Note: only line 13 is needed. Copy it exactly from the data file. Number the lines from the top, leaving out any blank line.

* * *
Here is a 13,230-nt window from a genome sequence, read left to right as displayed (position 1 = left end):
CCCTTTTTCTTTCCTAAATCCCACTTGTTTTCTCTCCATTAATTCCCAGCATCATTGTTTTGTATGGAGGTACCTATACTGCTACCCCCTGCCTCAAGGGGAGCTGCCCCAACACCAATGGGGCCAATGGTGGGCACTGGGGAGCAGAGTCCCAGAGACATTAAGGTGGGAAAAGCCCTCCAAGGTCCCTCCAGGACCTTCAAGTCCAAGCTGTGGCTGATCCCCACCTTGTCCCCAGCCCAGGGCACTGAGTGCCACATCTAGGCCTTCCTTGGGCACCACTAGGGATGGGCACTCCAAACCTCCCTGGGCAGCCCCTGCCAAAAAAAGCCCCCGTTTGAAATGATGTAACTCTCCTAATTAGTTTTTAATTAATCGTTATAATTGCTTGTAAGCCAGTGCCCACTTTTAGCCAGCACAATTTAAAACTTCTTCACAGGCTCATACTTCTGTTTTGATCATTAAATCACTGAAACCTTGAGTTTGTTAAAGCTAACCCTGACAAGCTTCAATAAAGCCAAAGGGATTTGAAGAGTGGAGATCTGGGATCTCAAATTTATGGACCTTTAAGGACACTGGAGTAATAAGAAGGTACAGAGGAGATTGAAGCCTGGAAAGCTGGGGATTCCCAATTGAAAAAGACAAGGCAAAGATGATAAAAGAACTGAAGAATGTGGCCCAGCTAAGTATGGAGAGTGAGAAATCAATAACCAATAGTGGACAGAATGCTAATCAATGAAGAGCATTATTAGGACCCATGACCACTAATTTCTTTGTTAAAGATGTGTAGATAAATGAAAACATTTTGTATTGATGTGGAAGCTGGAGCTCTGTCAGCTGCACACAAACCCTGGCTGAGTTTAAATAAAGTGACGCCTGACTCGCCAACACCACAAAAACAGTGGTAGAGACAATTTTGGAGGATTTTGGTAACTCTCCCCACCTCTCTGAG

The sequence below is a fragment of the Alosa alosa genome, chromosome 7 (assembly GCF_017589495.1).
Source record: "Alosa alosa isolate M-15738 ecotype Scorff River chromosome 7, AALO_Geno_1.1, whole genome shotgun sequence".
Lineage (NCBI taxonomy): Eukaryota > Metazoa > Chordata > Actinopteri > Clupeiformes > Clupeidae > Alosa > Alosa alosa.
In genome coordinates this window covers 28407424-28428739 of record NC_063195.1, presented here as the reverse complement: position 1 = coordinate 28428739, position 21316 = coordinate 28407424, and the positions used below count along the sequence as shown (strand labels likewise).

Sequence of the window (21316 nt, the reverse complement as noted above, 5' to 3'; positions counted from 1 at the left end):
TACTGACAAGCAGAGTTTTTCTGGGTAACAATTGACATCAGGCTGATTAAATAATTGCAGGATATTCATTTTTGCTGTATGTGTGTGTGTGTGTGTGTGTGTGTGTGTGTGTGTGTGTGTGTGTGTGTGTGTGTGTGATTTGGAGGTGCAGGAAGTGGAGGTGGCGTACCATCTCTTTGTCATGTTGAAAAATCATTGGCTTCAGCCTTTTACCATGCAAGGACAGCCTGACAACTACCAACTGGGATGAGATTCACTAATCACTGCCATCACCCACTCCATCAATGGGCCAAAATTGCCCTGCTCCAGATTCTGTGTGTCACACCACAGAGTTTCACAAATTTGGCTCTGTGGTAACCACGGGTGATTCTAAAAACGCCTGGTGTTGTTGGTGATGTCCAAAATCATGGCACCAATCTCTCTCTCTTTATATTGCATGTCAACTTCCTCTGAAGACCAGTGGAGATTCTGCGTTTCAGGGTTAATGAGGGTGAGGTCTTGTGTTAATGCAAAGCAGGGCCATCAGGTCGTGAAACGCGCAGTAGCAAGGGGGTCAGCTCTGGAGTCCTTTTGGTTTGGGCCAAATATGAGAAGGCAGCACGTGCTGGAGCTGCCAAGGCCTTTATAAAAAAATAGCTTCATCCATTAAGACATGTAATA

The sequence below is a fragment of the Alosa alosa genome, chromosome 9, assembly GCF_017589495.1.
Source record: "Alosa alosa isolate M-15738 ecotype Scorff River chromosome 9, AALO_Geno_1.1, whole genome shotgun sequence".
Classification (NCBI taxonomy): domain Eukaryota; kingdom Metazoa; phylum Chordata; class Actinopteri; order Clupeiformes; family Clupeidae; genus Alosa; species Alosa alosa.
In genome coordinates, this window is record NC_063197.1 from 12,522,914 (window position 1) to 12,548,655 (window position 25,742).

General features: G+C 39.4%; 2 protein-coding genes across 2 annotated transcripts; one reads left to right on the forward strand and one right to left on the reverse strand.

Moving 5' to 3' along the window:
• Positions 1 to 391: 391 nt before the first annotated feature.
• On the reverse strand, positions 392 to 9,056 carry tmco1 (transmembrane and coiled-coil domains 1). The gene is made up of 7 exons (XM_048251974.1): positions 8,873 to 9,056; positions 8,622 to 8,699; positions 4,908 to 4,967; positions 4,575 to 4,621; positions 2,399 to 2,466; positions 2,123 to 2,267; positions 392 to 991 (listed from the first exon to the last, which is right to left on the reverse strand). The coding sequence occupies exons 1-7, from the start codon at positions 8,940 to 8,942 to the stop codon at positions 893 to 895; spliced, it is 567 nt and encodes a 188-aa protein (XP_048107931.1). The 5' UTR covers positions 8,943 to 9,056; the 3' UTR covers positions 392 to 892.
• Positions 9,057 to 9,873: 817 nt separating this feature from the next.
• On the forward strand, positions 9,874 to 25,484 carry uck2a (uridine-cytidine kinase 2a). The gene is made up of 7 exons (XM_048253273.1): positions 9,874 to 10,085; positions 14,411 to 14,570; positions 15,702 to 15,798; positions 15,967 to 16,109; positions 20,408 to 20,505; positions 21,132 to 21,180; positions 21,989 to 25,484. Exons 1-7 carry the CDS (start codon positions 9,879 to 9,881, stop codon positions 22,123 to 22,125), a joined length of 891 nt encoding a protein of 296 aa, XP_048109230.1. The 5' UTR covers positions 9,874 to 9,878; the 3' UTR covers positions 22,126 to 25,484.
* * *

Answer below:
General features: G+C 39.4%; 2 protein-coding genes across 2 annotated transcripts; one reads left to right on the forward strand and one right to left on the reverse strand.